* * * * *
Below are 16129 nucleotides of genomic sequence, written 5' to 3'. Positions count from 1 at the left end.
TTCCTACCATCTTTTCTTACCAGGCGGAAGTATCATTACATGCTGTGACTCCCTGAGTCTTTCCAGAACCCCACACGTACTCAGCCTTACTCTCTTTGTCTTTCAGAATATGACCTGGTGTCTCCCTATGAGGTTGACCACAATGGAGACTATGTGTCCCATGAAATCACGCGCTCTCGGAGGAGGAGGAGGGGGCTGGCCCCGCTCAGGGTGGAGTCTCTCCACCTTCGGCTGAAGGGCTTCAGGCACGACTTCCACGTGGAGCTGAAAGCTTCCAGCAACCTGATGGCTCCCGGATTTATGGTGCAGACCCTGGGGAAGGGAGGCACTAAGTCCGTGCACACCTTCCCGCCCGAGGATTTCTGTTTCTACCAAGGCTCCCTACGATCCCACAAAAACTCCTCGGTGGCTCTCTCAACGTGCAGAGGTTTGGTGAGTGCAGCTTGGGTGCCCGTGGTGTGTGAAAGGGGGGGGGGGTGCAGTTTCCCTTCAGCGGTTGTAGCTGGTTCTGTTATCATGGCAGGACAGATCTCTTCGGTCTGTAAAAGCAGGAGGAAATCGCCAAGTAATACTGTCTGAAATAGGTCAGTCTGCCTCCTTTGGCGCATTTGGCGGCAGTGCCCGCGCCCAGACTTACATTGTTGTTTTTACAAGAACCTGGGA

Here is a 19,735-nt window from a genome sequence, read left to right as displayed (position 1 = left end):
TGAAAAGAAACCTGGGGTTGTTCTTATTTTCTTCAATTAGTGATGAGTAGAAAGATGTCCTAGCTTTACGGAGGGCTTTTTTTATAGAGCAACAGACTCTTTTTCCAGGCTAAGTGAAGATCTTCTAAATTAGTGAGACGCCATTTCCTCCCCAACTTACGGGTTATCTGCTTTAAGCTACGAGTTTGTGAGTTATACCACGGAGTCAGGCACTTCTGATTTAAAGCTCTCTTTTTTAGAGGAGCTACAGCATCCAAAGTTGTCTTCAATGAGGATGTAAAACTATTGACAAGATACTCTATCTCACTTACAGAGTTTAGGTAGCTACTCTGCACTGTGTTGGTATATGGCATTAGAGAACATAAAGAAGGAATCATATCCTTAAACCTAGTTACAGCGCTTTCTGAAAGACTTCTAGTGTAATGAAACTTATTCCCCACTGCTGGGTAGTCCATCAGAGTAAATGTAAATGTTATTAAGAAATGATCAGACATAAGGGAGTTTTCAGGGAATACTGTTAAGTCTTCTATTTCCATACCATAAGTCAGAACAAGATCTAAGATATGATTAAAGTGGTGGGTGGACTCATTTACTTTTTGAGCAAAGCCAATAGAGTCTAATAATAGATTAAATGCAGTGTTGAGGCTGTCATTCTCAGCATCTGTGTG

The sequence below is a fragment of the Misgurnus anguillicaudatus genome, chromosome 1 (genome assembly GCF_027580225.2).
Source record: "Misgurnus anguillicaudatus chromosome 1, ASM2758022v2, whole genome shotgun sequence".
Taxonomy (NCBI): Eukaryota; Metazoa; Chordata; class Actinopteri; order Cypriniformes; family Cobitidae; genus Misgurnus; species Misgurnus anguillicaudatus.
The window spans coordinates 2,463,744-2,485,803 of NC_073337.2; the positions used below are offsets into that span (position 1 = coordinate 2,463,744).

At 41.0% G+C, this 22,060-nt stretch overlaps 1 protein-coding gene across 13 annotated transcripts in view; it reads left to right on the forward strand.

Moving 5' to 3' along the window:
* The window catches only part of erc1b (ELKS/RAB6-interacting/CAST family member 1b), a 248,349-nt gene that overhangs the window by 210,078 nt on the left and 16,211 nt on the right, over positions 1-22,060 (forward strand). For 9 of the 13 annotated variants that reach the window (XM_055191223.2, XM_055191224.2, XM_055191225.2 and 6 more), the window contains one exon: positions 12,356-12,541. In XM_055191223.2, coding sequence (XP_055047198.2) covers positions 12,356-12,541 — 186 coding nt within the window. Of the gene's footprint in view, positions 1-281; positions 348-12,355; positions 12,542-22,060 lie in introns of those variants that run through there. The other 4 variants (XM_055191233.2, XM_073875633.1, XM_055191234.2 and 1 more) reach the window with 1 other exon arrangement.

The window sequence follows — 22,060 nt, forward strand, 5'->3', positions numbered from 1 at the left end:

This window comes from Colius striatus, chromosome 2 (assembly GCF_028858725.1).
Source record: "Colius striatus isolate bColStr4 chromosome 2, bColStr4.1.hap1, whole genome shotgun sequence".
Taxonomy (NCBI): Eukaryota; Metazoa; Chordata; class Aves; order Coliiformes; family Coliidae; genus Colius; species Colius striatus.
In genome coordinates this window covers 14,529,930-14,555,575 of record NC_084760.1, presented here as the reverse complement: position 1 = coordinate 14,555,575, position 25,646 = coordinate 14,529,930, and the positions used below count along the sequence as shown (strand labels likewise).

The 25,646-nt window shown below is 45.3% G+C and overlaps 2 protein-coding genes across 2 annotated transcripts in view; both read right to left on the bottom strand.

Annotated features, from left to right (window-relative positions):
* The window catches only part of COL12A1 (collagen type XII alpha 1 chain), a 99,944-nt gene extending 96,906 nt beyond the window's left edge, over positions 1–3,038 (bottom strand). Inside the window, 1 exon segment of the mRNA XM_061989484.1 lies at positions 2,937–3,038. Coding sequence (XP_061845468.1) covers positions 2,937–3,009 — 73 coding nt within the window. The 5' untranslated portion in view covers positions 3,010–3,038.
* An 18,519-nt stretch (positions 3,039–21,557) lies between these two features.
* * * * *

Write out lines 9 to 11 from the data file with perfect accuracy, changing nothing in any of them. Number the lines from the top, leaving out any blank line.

At 41.0% G+C, this 22,060-nt stretch overlaps 1 protein-coding gene across 13 annotated transcripts in view; it reads left to right on the forward strand.

Moving 5' to 3' along the window:
* The window catches only part of erc1b (ELKS/RAB6-interacting/CAST family member 1b), a 248,349-nt gene that overhangs the window by 210,078 nt on the left and 16,211 nt on the right, over positions 1-22,060 (forward strand). For 9 of the 13 annotated variants that reach the window (XM_055191223.2, XM_055191224.2, XM_055191225.2 and 6 more), the window contains one exon: positions 12,356-12,541. In XM_055191223.2, coding sequence (XP_055047198.2) covers positions 12,356-12,541 — 186 coding nt within the window. Of the gene's footprint in view, positions 1-281; positions 348-12,355; positions 12,542-22,060 lie in introns of those variants that run through there. The other 4 variants (XM_055191233.2, XM_073875633.1, XM_055191234.2 and 1 more) reach the window with 1 other exon arrangement.